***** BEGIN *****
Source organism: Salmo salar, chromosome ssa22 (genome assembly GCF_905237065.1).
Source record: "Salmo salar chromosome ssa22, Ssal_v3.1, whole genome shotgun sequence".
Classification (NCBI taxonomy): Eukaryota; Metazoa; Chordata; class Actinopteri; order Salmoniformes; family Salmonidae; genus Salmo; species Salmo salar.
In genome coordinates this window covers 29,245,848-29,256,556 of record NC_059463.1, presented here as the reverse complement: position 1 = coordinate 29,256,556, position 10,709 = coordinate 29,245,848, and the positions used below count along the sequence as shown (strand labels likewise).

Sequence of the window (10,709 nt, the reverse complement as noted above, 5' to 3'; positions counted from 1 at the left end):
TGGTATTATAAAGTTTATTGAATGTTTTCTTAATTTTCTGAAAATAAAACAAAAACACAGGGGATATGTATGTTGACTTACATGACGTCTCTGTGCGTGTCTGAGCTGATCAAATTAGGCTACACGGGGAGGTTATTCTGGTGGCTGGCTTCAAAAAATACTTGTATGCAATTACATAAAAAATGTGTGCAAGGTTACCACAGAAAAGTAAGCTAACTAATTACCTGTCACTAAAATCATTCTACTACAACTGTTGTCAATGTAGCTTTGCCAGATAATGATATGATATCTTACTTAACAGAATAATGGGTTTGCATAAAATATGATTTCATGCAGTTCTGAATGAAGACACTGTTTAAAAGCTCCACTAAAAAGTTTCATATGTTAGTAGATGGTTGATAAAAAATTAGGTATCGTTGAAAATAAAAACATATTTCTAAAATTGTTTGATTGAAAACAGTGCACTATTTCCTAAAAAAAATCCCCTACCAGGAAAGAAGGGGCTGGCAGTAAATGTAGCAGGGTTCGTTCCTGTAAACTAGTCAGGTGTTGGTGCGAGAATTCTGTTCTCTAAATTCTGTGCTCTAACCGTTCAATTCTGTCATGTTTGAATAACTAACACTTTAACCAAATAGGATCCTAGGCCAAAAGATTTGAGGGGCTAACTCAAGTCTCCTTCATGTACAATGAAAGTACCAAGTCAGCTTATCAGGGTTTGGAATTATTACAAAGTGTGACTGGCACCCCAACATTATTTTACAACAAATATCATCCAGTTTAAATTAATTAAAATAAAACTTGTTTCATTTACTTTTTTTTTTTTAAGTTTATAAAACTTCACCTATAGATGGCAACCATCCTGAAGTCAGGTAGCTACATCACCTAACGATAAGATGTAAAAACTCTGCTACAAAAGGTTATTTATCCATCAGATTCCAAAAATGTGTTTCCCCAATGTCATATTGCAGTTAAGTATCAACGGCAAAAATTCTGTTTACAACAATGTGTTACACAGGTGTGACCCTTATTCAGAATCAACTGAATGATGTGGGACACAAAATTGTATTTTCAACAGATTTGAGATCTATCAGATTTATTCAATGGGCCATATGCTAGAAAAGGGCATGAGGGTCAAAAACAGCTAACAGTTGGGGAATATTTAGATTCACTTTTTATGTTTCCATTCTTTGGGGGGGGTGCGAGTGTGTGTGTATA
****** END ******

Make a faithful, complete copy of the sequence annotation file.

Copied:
Source organism: Salmo salar, chromosome ssa22 (genome assembly GCF_905237065.1).
Source record: "Salmo salar chromosome ssa22, Ssal_v3.1, whole genome shotgun sequence".
Classification (NCBI taxonomy): Eukaryota; Metazoa; Chordata; class Actinopteri; order Salmoniformes; family Salmonidae; genus Salmo; species Salmo salar.
In genome coordinates this window covers 29,245,848-29,256,556 of record NC_059463.1, presented here as the reverse complement: position 1 = coordinate 29,256,556, position 10,709 = coordinate 29,245,848, and the positions used below count along the sequence as shown (strand labels likewise).

Sequence of the window (10,709 nt, the reverse complement as noted above, 5' to 3'; positions counted from 1 at the left end):
TGGTATTATAAAGTTTATTGAATGTTTTCTTAATTTTCTGAAAATAAAACAAAAACACAGGGGATATGTATGTTGACTTACATGACGTCTCTGTGCGTGTCTGAGCTGATCAAATTAGGCTACACGGGGAGGTTATTCTGGTGGCTGGCTTCAAAAAATACTTGTATGCAATTACATAAAAAATGTGTGCAAGGTTACCACAGAAAAGTAAGCTAACTAATTACCTGTCACTAAAATCATTCTACTACAACTGTTGTCAATGTAGCTTTGCCAGATAATGATATGATATCTTACTTAACAGAATAATGGGTTTGCATAAAATATGATTTCATGCAGTTCTGAATGAAGACACTGTTTAAAAGCTCCACTAAAAAGTTTCATATGTTAGTAGATGGTTGATAAAAAATTAGGTATCGTTGAAAATAAAAACATATTTCTAAAATTGTTTGATTGAAAACAGTGCACTATTTCCTAAAAAAAATCCCCTACCAGGAAAGAAGGGGCTGGCAGTAAATGTAGCAGGGTTCGTTCCTGTAAACTAGTCAGGTGTTGGTGCGAGAATTCTGTTCTCTAAATTCTGTGCTCTAACCGTTCAATTCTGTCATGTTTGAATAACTAACACTTTAACCAAATAGGATCCTAGGCCAAAAGATTTGAGGGGCTAACTCAAGTCTCCTTCATGTACAATGAAAGTACCAAGTCAGCTTATCAGGGTTTGGAATTATTACAAAGTGTGACTGGCACCCCAACATTATTTTACAACAAATATCATCCAGTTTAAATTAATTAAAATAAAACTTGTTTCATTTACTTTTTTTTTTTTAAGTTTATAAAACTTCACCTATAGATGGCAACCATCCTGAAGTCAGGTAGCTACATCACCTAACGATAAGATGTAAAAACTCTGCTACAAAAGGTTATTTATCCATCAGATTCCAAAAATGTGTTTCCCCAATGTCATATTGCAGTTAAGTATCAACGGCAAAAATTCTGTTTACAACAATGTGTTACACAGGTGTGACCCTTATTCAGAATCAACTGAATGATGTGGGACACAAAATTGTATTTTCAACAGATTTGAGATCTATCAGATTTATTCAATGGGCCATATGCTAGAAAAGGGCATGAGGGTCAAAAACAGCTAACAGTTGGGGAATATTTAGATTCACTTTTTATGTTTCCATTCTTTGGGGGGGGTGCGAGTGTGTGTGTATA